Study: 64% Want Fast Food Chains To Take More Responsiblity For Obesity

Study: 64% Want Fast Food Chains To Take More Responsiblity For Obesity

A new study of the APAC region (including Australia) has revealed that 81 per cent of respondents agreed that fast food was contributing to obesity while 64 per cent said the fast food chains should do more in regards to public health.

B&T Magazine
Posted by B&T Magazine

The study, by YouGov, polled over 9,000 from the Asia-Pacific and found that 95 per cent wanted wanted more measures to control obesity; however, that was tempered with a further 93 per cent agreeing they liked eating fast food.

TheBlameGame

Pizza is Australia’s number one fast food

The most popular type of fast food in APAC is fried chicken, favoured by 34 per cent of those polled. Pizza and burgers also score highly, chosen by 28 per cent and 20 per cent of people respectively. Preference of fast food is the same across APAC except for Australia, Hong Kong and the Philippines, where people like pizza more than fried chicken.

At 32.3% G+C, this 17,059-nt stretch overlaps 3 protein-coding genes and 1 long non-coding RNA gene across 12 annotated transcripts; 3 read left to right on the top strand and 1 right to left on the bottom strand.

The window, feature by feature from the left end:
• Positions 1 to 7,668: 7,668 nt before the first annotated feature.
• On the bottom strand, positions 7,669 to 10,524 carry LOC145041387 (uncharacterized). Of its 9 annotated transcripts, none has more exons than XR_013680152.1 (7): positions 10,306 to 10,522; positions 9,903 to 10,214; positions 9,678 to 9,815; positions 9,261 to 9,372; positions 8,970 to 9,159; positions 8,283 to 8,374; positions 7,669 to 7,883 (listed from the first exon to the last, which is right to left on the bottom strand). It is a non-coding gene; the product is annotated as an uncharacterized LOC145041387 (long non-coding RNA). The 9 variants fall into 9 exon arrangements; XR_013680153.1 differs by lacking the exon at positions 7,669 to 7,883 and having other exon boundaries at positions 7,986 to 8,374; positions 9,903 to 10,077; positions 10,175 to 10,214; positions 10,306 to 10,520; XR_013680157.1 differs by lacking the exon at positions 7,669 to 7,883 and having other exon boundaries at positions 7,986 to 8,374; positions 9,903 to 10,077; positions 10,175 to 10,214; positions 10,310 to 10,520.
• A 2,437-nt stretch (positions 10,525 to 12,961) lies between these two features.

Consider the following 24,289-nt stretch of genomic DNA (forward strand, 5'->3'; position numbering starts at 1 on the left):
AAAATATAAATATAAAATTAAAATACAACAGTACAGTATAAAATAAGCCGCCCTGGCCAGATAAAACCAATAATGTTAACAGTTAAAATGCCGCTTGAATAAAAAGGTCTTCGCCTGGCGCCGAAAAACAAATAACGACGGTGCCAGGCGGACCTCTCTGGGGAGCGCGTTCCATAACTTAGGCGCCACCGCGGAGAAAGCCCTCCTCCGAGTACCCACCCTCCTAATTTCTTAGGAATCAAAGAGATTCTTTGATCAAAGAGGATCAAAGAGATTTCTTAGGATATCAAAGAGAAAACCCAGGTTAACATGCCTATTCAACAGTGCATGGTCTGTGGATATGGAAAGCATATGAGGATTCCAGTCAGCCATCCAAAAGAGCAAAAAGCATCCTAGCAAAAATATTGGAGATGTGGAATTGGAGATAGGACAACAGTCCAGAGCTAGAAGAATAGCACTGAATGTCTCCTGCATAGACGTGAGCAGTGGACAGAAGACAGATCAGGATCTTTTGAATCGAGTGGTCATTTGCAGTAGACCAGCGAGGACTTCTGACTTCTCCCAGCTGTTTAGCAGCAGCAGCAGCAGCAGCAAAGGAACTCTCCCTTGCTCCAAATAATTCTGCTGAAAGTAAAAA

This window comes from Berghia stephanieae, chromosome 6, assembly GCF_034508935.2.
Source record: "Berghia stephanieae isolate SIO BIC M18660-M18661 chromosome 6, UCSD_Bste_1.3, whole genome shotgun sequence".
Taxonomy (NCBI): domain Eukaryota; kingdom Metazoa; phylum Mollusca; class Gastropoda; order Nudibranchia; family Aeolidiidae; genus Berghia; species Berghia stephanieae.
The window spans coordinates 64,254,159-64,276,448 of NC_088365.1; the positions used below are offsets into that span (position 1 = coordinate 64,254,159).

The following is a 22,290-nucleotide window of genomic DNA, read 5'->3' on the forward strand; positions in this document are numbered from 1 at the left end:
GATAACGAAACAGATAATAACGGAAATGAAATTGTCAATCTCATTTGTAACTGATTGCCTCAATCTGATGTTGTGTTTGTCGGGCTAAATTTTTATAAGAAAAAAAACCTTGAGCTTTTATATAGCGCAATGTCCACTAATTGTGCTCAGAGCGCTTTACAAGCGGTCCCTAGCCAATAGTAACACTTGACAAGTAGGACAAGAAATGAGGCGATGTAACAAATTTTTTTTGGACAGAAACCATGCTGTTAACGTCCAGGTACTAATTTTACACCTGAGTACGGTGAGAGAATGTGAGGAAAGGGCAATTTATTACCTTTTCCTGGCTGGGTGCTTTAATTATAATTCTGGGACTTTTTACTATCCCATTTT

TrimmingTheFat

95% of APAC residents support new measures to tackle obesity

Asked about a range of possible measures to tackle obesity, the ideas that attract the broadest support are: to increase the number of low fat options available to consumers; to limit the amount of fat in foods that fast food chains are allowed to sell; and to make more information available about what is in fast food. Each of these proposals is supported by half of those polled in APAC (50 per cent).

Other popular measures include forcing fast food companies to make mandatory contributions to the healthcare system (supported by 39 per cent of those polled); an increase in public/private partnerships to support healthy eating (supported by 38 per cent); and encouraging fast food companies to make voluntary contributions to the healthcare system (30 per cent).

Overall, just five per cent of those polled would not like to see any of the above options introduced, indicating that there is widespread support for action on obesity.